Renewable energy generation projects are viable when the revenue generated from selling the power is sufficient to cover the initial cost of the project development. Typically, the only place to sell power is to the electric utility that buys the power at their incremental cost of producing power, and then sells it at their standard retail rates.
Renewable energy producers could make significantly more revenue by instead selling their power directly to an energy consumer. In a deregulated environment, the energy is transported on the utility’s transmission facilities and the producer is required to pay transmission costs. This is possible in a few states where energy is still deregulated. However, in the vast majority of states, this is not possible.
As an alternative, one can co-locate the energy consumer with the energy producer. Here, the utility is completely removed from the equation. The two entities can both benefit from the lack of regulation, overhead and third party profits that the utility represents. In general, states have provided utilities with a monopoly on selling power on a kwh basis from one independent entity to another, regardless of co-location however, this rule has been circumvented for years by either 1) selling the power as part of a larger package that does not include a per-kwh rate or 2) the parties taking a financial stake in one-another sufficient to be considered an “internal” transfer of energy from different parts of the entity.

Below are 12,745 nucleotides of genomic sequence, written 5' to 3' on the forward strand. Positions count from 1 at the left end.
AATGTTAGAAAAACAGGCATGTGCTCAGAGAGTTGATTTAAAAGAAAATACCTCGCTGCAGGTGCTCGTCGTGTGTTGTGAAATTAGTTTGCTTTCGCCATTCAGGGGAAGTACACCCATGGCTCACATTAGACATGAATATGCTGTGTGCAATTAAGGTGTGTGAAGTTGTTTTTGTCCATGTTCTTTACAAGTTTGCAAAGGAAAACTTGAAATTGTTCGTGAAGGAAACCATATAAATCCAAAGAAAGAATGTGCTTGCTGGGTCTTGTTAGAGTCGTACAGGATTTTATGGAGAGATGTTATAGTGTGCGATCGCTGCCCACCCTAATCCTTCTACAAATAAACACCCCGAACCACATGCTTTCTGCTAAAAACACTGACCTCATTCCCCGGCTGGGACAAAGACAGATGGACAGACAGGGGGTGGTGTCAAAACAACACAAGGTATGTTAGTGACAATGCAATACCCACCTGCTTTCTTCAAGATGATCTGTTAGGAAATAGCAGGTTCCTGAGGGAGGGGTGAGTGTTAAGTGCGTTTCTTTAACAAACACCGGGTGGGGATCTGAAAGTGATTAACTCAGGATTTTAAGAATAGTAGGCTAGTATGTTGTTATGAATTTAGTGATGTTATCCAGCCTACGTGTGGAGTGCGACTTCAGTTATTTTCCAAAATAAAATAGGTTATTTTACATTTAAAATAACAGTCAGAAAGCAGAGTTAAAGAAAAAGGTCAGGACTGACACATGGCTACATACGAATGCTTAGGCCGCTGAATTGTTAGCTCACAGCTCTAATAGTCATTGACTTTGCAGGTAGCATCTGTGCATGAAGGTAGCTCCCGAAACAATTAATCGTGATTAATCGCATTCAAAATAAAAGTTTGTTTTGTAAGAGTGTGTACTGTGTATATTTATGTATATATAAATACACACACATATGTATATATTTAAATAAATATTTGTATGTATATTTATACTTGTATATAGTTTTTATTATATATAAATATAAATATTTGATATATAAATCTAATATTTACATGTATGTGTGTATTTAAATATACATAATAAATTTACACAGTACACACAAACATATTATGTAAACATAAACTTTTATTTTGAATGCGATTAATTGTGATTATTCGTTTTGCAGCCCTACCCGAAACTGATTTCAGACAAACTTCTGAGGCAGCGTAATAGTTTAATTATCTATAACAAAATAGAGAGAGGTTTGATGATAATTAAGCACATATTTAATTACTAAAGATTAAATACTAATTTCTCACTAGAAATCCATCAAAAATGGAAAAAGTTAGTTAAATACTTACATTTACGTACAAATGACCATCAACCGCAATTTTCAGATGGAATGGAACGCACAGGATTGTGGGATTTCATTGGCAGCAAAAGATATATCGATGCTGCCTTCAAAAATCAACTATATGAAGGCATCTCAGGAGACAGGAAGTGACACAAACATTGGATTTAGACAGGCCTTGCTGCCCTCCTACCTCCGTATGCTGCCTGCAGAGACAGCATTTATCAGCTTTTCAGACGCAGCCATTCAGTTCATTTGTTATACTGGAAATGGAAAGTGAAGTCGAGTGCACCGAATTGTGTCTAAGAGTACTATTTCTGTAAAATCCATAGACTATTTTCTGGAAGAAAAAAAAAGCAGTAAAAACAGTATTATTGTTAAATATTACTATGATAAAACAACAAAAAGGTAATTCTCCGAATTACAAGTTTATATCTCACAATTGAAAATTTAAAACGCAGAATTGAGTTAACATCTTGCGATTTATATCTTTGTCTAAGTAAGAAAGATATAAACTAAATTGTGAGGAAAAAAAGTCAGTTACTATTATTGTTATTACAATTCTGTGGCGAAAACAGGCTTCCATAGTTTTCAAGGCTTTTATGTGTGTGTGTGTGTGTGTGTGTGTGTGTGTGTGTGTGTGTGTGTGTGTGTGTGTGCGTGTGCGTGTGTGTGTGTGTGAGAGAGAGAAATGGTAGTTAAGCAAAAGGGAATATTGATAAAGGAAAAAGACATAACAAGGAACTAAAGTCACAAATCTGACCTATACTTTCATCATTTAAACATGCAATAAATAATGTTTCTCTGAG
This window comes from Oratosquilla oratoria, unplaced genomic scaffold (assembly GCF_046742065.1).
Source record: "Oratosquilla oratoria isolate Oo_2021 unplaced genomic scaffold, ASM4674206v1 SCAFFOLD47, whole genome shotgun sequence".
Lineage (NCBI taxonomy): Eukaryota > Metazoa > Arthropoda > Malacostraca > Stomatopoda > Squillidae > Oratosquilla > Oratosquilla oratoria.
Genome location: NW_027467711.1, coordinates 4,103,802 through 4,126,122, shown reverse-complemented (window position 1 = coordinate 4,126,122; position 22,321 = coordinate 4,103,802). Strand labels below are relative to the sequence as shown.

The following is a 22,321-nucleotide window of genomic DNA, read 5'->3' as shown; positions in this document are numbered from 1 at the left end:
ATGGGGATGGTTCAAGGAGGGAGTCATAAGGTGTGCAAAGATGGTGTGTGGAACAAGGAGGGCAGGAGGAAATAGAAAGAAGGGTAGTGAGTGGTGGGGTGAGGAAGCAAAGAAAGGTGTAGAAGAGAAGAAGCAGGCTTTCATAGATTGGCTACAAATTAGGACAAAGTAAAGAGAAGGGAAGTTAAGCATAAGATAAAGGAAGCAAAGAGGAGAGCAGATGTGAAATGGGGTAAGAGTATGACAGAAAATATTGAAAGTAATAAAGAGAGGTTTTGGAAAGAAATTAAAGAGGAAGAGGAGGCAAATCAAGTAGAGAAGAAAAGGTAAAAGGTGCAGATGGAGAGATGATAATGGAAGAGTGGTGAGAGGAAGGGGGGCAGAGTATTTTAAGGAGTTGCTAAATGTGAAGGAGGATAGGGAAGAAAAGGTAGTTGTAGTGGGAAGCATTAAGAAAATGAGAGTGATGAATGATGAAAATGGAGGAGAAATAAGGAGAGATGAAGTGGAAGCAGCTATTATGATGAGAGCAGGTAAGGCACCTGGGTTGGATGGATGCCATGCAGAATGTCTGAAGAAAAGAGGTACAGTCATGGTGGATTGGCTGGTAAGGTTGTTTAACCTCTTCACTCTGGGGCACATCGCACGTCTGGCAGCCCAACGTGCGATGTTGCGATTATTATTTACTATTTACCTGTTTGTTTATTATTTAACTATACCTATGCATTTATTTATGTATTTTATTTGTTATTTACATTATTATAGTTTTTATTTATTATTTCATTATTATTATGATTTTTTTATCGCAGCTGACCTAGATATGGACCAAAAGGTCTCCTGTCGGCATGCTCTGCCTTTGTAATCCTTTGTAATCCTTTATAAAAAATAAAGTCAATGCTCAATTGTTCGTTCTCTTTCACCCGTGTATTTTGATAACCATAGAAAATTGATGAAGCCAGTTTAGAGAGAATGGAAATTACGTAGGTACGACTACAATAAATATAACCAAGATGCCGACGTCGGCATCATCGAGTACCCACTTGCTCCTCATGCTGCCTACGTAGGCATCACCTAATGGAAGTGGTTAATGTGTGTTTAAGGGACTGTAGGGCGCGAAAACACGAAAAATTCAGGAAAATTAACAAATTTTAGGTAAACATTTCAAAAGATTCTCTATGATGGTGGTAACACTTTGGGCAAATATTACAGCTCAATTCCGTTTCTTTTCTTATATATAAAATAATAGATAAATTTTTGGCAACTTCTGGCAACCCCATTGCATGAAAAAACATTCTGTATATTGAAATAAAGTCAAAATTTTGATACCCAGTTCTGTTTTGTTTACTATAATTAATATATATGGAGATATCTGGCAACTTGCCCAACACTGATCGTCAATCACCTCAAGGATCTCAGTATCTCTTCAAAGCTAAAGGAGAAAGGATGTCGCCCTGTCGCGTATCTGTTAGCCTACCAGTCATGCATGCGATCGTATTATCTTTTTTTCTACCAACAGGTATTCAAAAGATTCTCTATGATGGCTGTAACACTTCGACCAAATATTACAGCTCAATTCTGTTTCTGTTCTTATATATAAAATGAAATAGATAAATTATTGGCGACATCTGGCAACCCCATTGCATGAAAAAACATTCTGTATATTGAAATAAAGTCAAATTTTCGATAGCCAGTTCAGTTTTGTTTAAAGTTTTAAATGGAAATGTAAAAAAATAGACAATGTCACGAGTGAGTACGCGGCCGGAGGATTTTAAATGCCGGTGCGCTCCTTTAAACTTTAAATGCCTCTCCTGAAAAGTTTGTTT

By using these techniques, renewable energy producers can see much higher profits, and projects that previously were not viable can now be considered.
There is a current “distortion” in the market in some states, where renewable energy credits are given to new producers of renewable power. These credits can be so lavish that the revenue from selling the power to the utilites is actually greater than the retail utility rates. Clearly in the short term, it is simply better in those cases to simply sell to the utility, however it is generally recognized that this is a short-term phenomenon – having a local retail customer insulates you from the vagaries of government incentives and provides a long-term revenue stream
For more information contact steven <dot> warwick <at> innovationscommercialization <dot> com